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"due to the slow nature of the Telegraph communication system, there probably was not enough time to complete the reverse engine command before the berg hit"

Actually, the telegraph was not really the longest pole in the tent. To reverse engines took the coordinated actions of a number of men, who had to be at the right place at the right time. In the middle of the Atlantic (ok , not the middle middle ;) ), they simply were not.

This is another reason why relying on the stopping tests done in the sea trials can lead to down some deceptive paths.

As George said, take some time and bump around. Many members of this board are serious historians and folks of the sea.

Wayne
 
Dec 2, 2000
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Slowing down is something of a two edged sword in this instance. The upside is that it may have bought them some time to see the iceberg and avoid it. The downside is that going slower robs the rudder of effectiveness because of the lower hydrodynamic flow across the rudder. It might have lessened the severity of the impact damage, or for reasons unknown, might have led to an even worse accident.

The trouble is that plodding along was just not the way business was done on the North Atlantic run. The prctice was to maintain course and speed in all conditions short of poor visibility, and sometimes, not even then. They had a schedule to keep and a failure to do so could lead to some unpleasant questions of the captains from management. Liners typically ran past the Nantucket Lightship in what can charitably be described as some very frightening near misses without slowing down, and one year, the Olympic didn't miss at all!

When you get right down to it, the best way to avoid a collision on the open ocean is to not be somewhere or operating in a manner where it's likely to happen in the first place.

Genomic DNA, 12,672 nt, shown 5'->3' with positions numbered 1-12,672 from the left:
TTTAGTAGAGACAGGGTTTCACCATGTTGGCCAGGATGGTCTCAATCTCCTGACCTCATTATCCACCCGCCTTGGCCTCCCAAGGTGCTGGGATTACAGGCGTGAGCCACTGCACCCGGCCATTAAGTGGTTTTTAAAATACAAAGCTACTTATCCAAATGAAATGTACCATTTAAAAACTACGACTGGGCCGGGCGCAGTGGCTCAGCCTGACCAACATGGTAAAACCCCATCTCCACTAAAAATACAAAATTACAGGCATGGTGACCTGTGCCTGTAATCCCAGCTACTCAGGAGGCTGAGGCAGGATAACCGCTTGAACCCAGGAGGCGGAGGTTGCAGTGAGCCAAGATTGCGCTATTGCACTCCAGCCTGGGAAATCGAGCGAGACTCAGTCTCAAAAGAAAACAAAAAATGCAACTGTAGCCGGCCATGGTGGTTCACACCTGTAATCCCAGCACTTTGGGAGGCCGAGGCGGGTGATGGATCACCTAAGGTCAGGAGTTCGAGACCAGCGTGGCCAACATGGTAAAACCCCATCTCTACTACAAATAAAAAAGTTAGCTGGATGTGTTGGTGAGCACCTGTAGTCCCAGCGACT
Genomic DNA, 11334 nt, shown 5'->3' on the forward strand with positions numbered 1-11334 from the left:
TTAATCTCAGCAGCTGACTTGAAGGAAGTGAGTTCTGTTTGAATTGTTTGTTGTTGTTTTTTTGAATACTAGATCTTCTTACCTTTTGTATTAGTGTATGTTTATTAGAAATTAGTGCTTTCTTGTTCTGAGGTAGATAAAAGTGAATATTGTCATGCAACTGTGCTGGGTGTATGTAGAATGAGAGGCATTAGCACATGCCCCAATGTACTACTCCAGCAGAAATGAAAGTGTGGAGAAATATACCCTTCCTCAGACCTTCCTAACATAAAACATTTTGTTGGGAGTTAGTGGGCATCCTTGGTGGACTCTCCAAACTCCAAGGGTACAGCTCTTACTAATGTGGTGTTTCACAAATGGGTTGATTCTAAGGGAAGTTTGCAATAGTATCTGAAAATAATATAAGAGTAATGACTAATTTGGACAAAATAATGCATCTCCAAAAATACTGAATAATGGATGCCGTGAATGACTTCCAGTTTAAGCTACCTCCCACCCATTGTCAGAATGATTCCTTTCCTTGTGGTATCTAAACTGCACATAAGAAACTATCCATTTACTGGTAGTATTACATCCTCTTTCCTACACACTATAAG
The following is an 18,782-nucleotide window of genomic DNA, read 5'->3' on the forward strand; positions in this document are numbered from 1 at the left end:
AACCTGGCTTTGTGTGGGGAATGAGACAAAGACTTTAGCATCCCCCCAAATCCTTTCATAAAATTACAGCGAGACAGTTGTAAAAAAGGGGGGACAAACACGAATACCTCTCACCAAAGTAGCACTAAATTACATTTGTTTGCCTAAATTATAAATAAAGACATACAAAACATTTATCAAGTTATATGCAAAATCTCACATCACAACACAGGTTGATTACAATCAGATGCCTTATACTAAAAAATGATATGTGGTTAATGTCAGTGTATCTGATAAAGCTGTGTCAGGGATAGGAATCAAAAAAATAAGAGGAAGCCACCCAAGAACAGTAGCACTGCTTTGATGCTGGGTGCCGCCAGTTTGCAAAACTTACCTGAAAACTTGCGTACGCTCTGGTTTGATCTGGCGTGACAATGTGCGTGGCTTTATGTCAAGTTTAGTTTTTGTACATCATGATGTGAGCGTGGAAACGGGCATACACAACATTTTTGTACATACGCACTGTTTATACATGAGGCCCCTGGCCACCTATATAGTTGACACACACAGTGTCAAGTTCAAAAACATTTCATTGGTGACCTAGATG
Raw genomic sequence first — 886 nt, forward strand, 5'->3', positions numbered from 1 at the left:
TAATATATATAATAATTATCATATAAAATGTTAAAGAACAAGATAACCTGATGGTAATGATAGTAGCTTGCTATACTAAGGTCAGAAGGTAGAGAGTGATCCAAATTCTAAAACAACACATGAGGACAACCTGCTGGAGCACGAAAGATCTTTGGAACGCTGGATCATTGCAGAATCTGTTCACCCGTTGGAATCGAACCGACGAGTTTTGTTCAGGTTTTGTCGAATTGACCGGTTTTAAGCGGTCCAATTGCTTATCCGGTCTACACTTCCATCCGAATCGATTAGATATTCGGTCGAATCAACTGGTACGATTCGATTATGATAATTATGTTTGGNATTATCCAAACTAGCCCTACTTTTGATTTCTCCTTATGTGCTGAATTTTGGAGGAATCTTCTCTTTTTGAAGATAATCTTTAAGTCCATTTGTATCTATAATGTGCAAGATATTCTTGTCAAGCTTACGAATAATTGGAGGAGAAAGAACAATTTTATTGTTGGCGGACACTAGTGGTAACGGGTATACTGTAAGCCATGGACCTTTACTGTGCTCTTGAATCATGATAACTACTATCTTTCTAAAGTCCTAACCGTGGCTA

Dec 4, 2000
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Our friendly curmudgeon is correct. The name of the game in seamanship is avoiding situations where problems like collisions are likely to occur. As the old saying goes, "A collision at sea can ruin your whole day."

With that in mind, the proper action for Captain Smith to have taken was to divert the 60-odd miles southward as Mauritania did that April to avoid the ice. Such a diversion...if made early enough to be a shallow course change...would have added only a few minutes to the overall duration of the trip and have been within the fuel supply. However, hindsight is 100%--always 20/20. We know Titanic found an iceberg. It is temprocentric for us to think that Captain Smith had that knowledge prior to the accident. The truth is that he did not know what we have always known. Thus, we cannot and must not judge his actions upon our knowledge which was hidden in the future from E.J. Smith's point of view.

In 1912 the state of seafaring was to approach danger until it could be ascertained, and then to take appropriate action. This was the only possible approach to danger prior to the development of radio, radar, satellite imagery, etc. Sailors were forced to go and see for themselves, then do whatever was necessary.